May 3, 2006

Iron deficiency in dogs and cats

We have recently seen a number of cases of iron deficiency anaemia, both in cats and dogs.
In iron deficiency, red cells do not develop the normal complement of ironcontaining haemoglobin and the cells that form in the bone marrow are small (microcytic, low MCV) and hypochromic (low MCH and MCHC). The process of red cell maturation becomes prolonged so young red cells no longer contain large amounts of RNA and therefore do not appear polychromatic. As a result the anaemia is non- regenerative, with inappropropriately low reticulocyte counts. There is often a marked increase in variation in red cell shape (poikilocytosis) and red cell fragments (schistocytes) are often seen, as above.
In cats, the red cells are often so small that platelets appear larger than red cells and this overlap in sizing can contribute to apparently very high platelet counts as some automated counters include some small red cells in the platelet count.
Iron deficiency anaemia reflects chronic external blood loss, either through the gut associated with bleeding tumours or ulcers or occasionally with severe flea burdens and parasitic blood loss.
Serum iron, iron panels (including serum iron, total iron binding capacity, transferrin and % saturation) and occasionally staining bone marrow for iron, can all be useful in investigating these cases in addition to a full blood count (which must include smear evaluation since not all cases have a low MCV and MCHC). Occult faecal blood testing, after a minimum of three days off all red meat, is useful to check for blood loss in cases where blood loss is not detectable grossly.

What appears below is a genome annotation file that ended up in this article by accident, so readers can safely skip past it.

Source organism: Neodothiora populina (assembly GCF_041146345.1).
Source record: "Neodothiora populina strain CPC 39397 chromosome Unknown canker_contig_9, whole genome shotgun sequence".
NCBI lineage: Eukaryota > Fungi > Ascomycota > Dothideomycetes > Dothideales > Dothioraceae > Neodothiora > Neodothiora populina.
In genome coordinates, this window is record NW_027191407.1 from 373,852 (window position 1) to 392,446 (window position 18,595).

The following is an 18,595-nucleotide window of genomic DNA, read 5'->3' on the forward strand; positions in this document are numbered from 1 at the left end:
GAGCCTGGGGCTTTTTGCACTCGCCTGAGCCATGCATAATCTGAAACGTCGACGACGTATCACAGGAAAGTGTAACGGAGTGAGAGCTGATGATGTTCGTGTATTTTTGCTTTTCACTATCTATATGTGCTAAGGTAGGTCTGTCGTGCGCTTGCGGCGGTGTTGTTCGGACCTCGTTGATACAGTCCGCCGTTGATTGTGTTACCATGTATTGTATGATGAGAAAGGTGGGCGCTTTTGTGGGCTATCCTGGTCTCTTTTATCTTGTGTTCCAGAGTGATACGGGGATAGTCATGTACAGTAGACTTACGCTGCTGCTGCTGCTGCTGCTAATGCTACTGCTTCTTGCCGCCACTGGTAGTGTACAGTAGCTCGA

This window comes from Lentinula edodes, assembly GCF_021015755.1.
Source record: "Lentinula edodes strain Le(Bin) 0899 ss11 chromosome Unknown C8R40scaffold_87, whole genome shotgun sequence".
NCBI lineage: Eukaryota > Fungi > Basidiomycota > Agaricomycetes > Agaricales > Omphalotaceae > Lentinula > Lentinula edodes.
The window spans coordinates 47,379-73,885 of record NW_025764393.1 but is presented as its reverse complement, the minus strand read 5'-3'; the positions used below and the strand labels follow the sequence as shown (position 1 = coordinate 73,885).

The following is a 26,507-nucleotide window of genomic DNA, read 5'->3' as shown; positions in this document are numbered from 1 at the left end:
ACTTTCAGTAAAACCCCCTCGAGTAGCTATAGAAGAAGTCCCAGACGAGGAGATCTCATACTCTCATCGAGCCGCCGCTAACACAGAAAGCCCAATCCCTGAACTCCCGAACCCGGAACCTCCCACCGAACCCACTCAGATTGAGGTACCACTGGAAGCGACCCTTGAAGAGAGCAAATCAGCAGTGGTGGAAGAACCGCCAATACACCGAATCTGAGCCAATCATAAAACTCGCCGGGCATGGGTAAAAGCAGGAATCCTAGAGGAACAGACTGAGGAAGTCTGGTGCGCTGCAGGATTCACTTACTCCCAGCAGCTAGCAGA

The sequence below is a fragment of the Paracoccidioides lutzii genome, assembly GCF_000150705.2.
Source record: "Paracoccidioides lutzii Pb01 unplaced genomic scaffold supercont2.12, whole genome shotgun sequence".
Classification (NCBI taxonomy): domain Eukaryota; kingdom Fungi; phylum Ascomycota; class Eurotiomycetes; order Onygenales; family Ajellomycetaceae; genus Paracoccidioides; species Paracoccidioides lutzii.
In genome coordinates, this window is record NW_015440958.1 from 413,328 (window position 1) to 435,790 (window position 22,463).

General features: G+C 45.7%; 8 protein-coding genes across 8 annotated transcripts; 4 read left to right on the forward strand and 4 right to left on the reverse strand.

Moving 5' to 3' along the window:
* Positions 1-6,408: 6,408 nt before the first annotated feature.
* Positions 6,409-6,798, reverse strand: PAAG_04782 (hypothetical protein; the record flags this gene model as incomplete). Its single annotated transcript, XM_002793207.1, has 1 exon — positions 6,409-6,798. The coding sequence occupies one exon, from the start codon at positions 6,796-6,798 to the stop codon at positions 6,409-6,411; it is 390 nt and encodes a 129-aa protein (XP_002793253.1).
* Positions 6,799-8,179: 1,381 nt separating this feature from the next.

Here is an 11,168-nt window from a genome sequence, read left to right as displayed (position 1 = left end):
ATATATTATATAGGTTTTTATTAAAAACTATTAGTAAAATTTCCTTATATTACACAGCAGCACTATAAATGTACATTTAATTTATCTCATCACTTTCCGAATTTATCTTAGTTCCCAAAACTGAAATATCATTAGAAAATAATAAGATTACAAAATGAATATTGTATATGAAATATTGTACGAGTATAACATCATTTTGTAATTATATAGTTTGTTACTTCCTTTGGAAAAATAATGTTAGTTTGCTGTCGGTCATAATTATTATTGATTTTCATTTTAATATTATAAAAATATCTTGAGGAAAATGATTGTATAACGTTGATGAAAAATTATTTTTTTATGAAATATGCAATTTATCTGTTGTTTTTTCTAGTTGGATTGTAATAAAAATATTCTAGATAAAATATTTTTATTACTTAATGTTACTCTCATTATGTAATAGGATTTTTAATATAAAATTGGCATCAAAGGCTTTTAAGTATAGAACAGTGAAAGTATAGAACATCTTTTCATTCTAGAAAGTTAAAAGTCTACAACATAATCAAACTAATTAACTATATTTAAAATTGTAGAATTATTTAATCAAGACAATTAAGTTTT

While most non-regenerative anaemias have a poorer outlook, iron deficiency responds excellently and quickly to treatment that is aimed at stopping the blood loss and providing oral iron supplementation. Our current crop of iron deficiency anaemia cases all appear to be doing well now that they are on treatment.
For more information on iron deficiency anaemia visit

About the Author

Nick graduated from Edinburgh Veterinary School in 1980 with an
Honours degree in Pathological Sciences and in 1982 as a Bachelor
of Veterinary Medicine and Surgery. In 2003 Nick became a diplomate
of the Royal college of Pathologists in veterinary clinical pathology.

Nick Carmichael

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